A former educator and now defense attorney Staci Childs is transitioning into politics as she prepares for the runoff election race for the Texas Board of Education District 4 seat. In addition to her practice, she is also the founder of the non-profit organization Girl Talk University. Childs finished second in the five-way primary race with 28 percent of the vote behind 23-year educator Corretta Mallett Fontenot.
The Signal spoke with Childs about her run for the seat, Texas’ anti-critical race theory law, the State of Texas Assessments of Academic Readiness (STAAR), and more.
The questions and answers have been edited for clarity.
Why did you decide to run for this seat?
“I decided to run because I had always seen some things happening while I was a teacher that I felt could be adjusted. So I decided to transition to become an attorney to make more of an impact on education on a larger level outside of the classroom. But what I learned in my practice of being an attorney is that a lot of the people who grow up and become adults start having real-life situations and problems they have due to a lot of gaps in their education. The main gap is one of literacy. A lot of my clients will have just very, very bad situations that could have been avoided if they had better literacy and financial literacy.
On your website, you said you want to implement more social-emotional learning. What do you mean by that?
“Where we are in education is that we have to teach the entire child—the entirety of the student. Obviously, we want students to be literate. We want them to understand math, science, and social studies, but we also owe it to our students to make sure their emotional lives are taken care of as well. Some of our students, especially after COVID, are dealing with a lot of inner struggles. Obviously, there are not enough counselors or social workers to work with every single student one-on-one. Even though that might be what they need, I’m passionate about this because students have been out of school for a year and a half, two years out of COVID, and they are back in-person. But that doesn’t negate some of the losses they experienced. With their family members dying and passing away, that does not negate the fact that they were isolated from their friends and their teachers.”
Even before the pandemic, Texas struggled with keeping a low Teacher retention rate. Why do you think the state struggles with keeping educators?
“It’s not politically correct, but they are not paying them enough. Think about it when you go to a mall, certain things cost a certain amount because the average person assigns that more expensive item at a higher value. When you think about our highest-paid professions, whoever decided to pay them that amount, it’s because they assigned that profession a certain value. So if you want teachers to be valued and stay in the classroom and continue to show up for kids every single day, you have to show them their value.
How do you feel about the anti-critical race theory law and the new prohibitions on teachers discussing current events in the classroom?
“It’s extremely unfortunate because what this new law in my mind is going to do is cause teachers to be very fearful of being culturally relevant and accurate teachers. It’s going to take away the little autonomy that teachers had in Texas as it is. And it can continue to cause teachers not to want to teach. So if Texas is having a problem with retaining teachers already, I think this is going to exacerbate the problem. Not only that, but we run the risk of graduating misinformed and uninformed students.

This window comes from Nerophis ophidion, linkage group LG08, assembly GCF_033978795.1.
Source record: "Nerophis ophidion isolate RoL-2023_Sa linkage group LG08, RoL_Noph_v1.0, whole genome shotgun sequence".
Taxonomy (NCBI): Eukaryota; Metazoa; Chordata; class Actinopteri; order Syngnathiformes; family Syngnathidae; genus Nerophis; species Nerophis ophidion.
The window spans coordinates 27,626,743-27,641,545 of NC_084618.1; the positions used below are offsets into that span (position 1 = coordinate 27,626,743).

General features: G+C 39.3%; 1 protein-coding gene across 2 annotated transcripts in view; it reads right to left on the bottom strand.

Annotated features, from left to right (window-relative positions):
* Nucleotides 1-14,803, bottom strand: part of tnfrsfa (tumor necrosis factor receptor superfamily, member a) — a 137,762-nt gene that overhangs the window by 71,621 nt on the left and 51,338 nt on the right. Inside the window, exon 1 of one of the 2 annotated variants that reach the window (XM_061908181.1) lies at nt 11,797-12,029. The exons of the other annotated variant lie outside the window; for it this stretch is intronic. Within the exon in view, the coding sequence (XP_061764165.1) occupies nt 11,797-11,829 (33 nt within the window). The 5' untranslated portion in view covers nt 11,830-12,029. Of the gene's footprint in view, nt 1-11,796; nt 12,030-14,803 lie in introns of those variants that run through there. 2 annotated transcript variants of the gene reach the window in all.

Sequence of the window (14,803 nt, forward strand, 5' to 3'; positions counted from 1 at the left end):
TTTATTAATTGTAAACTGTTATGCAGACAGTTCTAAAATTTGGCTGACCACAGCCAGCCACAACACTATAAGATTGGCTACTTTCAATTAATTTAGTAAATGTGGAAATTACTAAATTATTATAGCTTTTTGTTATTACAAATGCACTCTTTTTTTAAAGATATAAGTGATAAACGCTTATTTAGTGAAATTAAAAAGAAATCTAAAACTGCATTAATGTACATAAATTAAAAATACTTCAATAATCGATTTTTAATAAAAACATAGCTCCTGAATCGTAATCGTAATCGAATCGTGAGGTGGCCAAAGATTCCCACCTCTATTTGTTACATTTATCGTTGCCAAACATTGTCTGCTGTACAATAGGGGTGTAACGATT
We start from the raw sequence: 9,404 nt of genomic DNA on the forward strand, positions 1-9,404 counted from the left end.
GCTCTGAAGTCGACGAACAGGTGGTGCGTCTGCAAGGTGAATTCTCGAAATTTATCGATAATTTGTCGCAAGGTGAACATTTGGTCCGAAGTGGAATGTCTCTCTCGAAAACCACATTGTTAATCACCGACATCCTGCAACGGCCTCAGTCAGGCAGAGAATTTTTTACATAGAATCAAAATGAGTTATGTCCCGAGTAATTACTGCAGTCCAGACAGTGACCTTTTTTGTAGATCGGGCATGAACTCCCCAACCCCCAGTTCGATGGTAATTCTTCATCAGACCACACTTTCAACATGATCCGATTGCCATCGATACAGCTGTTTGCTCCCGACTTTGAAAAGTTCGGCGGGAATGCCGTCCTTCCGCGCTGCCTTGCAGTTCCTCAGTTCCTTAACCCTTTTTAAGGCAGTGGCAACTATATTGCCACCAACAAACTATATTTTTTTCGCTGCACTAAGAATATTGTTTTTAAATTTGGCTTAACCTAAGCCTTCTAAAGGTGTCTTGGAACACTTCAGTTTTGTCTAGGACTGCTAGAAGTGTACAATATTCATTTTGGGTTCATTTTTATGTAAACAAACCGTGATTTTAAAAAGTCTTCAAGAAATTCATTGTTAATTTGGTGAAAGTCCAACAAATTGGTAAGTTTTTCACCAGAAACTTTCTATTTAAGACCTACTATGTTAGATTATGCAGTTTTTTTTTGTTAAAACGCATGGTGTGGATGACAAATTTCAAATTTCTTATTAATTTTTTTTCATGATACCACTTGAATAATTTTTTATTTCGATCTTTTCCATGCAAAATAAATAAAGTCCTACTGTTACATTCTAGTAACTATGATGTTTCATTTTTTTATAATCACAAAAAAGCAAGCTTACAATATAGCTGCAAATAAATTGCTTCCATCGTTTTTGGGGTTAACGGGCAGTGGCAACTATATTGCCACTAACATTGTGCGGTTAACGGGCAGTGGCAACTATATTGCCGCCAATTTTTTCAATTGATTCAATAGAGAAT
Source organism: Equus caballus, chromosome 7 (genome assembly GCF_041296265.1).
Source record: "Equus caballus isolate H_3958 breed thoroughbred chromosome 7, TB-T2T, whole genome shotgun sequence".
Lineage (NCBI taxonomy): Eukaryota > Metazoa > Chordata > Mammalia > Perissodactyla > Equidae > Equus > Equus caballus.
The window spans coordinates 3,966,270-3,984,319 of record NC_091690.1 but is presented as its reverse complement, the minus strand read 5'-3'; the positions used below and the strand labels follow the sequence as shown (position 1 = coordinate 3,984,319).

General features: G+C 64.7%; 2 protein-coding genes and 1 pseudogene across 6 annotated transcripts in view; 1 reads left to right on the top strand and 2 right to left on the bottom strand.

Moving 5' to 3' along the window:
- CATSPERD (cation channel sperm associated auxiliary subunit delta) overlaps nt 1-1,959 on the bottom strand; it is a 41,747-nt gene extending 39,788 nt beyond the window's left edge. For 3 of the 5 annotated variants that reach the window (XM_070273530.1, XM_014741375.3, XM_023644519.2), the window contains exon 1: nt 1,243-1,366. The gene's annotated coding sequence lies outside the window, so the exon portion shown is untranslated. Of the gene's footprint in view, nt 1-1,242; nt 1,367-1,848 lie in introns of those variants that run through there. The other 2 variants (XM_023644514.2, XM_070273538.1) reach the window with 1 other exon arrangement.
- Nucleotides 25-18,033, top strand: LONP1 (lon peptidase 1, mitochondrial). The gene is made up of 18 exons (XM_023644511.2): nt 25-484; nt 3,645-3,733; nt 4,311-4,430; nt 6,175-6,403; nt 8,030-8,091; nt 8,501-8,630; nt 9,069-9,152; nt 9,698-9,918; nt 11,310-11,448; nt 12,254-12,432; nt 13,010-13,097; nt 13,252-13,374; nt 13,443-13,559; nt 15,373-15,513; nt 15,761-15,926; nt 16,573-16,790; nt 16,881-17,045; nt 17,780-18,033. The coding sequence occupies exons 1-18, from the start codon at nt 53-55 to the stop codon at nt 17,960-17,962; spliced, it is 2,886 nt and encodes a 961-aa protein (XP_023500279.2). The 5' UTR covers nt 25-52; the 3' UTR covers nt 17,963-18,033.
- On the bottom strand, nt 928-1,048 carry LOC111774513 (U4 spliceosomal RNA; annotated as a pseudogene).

Why do you think Texas legislators are okay with not being as transparent on some of these issues?
“I’ve heard people say that it’s because they are doing it in the name of making sure students don’t feel uncomfortable and making sure students feel safe while they are in school. But which students are we talking about? When I would talk about current events in news and culture, that was when I got the most excitement out of the students. And let me set the record straight. I didn’t just teach Black kids. I taught Black kids and Latinx kids. Kids who had just arrived from Iraq, Iran, Honduras, all sorts of students. And they were all so excited to learn what was happening in their world. And obviously, we had all sorts of uncomfortable conversations, but that’s what you’re supposed to do in the classroom. The classroom is supposed to be your safe haven where if you have an idea, you confront it, you discuss it, and you challenge it.
Are you for canceling the STAAR test, and do you think it’s an effective way to measure education in the state?
“I don’t think it’s an effective way to measure anything in the state of Texas. I know that there are students who barely passed the STAAR, but who’s to say that they’ve actually mastered something as opposed to killing and drilling for a test. I think there are other ways to demonstrate mastery of a subject or a grade level. You can do oral exams, group projects, and service learning. Researchers much smarter than me have done research on how you can demonstrate a student’s mastery of the subject. The only caveat to that is if we do cancel the STAAR test. How are we going to demonstrate students’ mastery of a subject? I do think a baseline level of literacy and math is important for students so that we can make sure all teachers and students are being held accountable for learning.”
Election day for this runoff race is May 24, 2022.
Kennedy is a recent graduate of the University of St.Thomas in Houston where she served as Editor-in-Chief of the Celt Independent. Kennedy brings her experience of writing about social justice issues to the Texas Signal where she serves as our Political Reporter. She does everything from covering crime beats, Texas politics, and community activism. Kennedy is a passionate reporter, avid reader, coffee enthusiast, and loves to travel.